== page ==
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The Readout Damian Garde

Attn biotech: This man wants to be CRISPR’d

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Malakkar Vohryzek believes genome editing might cure his untreatable — and undiagnosable — condition. (DANIA MAXWELL/STAT)

Malakkar Vohryzek has a problem: His skin is ultra-sensitive to the sun, such that a daytime stroll can leave him with irritating moles he believes could grow into cancer. And he’s found what could be a solution: A genetic tweak that, in nature, seems to protect cells from harmful radiation. All he needs is someone to CRISPR him and find out.

As STAT’s Sharon Begley reports, Vohryzek has spent the past few months emailing scientists, biotech companies, and biohackers with pleas for help. He wants someone to edit his DNA, and he’s willing to sign away any right to redress if things go awry.

It’s unclear whether what Vohryzek has in mind is even possible, let alone advisable, but bioethicists say his story is unlikely to be the last of its kind. There are scores of untreatable (and, in Vohryzek’s case, undiagnosable) diseases. Coupled with the promise and hype around CRISPR, it seems inevitable that patients will look to unproven science for hope.

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The AveXis situation got that much spicier


Last we heard from AveXis, the Novartis division behind the summer’s data-falsification scandal, the company said it dismissed two top scientists in connection with the issue. Now, in a lengthy letter to the FDA, AveXis said those two scientists, who are brothers, “either manipulated or pressured laboratory personnel to manipulate data” and then refused to cooperate with an internal investigation.

As STAT’s Ed Silverman reports, the latest disclosure sheds light on an increasingly messy situation. The FDA has made quite clear its displeasure with Novartis’s decision to wait more than three months before reporting the data manipulation, and the company’s resulting explanation seems to have escalated its dispute with the departed AveXis scientists, Brian and Allan Kaspar.

Brian Kaspar has denied any allegations of wrongdoing, and his attorney said yesterday that he cooperated with Novartis’s investigation. “AveXis shamelessly attempts to blame others for its own disclosure decisions to the FDA,” the attorney said.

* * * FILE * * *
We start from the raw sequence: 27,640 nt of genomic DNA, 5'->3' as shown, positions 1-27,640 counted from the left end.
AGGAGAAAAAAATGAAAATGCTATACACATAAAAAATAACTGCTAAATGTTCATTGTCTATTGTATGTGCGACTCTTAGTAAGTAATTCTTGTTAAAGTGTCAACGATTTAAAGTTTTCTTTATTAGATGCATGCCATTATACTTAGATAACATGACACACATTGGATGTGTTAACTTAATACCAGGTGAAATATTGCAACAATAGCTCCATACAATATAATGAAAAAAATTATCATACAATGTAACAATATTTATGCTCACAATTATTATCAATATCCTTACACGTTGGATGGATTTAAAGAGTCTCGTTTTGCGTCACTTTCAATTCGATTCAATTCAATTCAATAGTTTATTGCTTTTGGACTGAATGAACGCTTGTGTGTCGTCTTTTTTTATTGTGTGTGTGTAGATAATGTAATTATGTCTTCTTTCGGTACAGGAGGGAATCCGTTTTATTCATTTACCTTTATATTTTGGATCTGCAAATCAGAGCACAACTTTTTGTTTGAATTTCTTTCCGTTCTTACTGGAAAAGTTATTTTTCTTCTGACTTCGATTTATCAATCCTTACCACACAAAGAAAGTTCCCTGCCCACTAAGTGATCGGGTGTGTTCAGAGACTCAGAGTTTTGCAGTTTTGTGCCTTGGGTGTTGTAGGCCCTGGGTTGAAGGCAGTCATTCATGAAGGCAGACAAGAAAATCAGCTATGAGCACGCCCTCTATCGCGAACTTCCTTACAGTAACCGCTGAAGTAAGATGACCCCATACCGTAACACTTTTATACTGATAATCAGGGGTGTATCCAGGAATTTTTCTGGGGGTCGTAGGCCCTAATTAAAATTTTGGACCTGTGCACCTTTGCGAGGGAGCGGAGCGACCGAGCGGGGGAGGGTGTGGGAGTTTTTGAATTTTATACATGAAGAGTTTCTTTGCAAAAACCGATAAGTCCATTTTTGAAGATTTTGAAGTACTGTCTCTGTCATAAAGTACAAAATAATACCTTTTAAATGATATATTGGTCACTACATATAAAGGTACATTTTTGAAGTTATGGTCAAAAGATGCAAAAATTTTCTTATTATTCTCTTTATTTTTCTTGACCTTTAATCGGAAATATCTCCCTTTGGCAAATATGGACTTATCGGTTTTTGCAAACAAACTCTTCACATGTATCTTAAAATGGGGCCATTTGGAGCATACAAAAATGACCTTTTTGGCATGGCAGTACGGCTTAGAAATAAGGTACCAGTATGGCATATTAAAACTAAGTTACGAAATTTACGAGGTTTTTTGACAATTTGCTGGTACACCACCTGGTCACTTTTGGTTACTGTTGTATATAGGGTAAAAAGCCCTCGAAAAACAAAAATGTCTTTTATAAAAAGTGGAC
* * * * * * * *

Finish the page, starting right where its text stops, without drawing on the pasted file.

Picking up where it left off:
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Bayer’s plot to evolve beyond ‘the aspirin company’ in the eyes of Americans


The German drug giant Bayer spends more than $3 billion a year trying to invent new medicines, giving it an enviable reputation abroad. But when research chief Dr. Joerg Moeller goes through customs in the U.S., mentioning his employer brings a predictable response: “Ah, the aspirin company!”

Moeller stopped by STAT to explain how the storied company is working to boost its profile, an effort that includes investing in immuno-oncology, researching new cardiovascular therapies, and diving into novel approaches to cancer, all in hopes of finding treatments that might move the needle.

“What is meaningful is not decided by us,” Moeller said. “It’s decided by payers, patients, and prescribers. You may actually get a drug approved, only to find that you don’t actually get any prescriptions.”

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It turns out IPO dollar amounts don't predict much


The difference between $60 million and $80 million is about enough to buy the Magna Carta. But when it comes to predicting whether a biotech IPO will flourish, it turns out to be pretty negligible.

EP Vantage looked at nearly 250 biotech IPOs over five years and found that the amount of money raised had almost no correlation with the long-term success of the company. Over time, the dollar figures have risen, and so too the valuations, but the spread of winners and losers has been pretty consistent.

What’s particularly interesting is that EP Vantage’s findings also don’t support the emerging idea that companies with high valuations make for mediocre IPOs. Ex-unicorns Moderna Therapeutics and Rubius Therapeutics have seen their share prices slump after going public, but the likes of Allogene, Denali Therapeutics, and Orchard Therapeutics are doing just fine.

More reads

  • Trump’s trade war is hurting companies like mine — and the biotechnology industry. (STAT)
  • Facebook to spend $1 billion on brain-control start-up CTRL-labs. (Financial Times)
  • A big biotech bet hiding in plain sight. (Wall Street Journal)
  • FTC issues warning on ads used to file lawsuits over drug side effects. (STAT Plus)

Thanks for reading! Until tomorrow,

Wednesday, September 25, 2019

STAT

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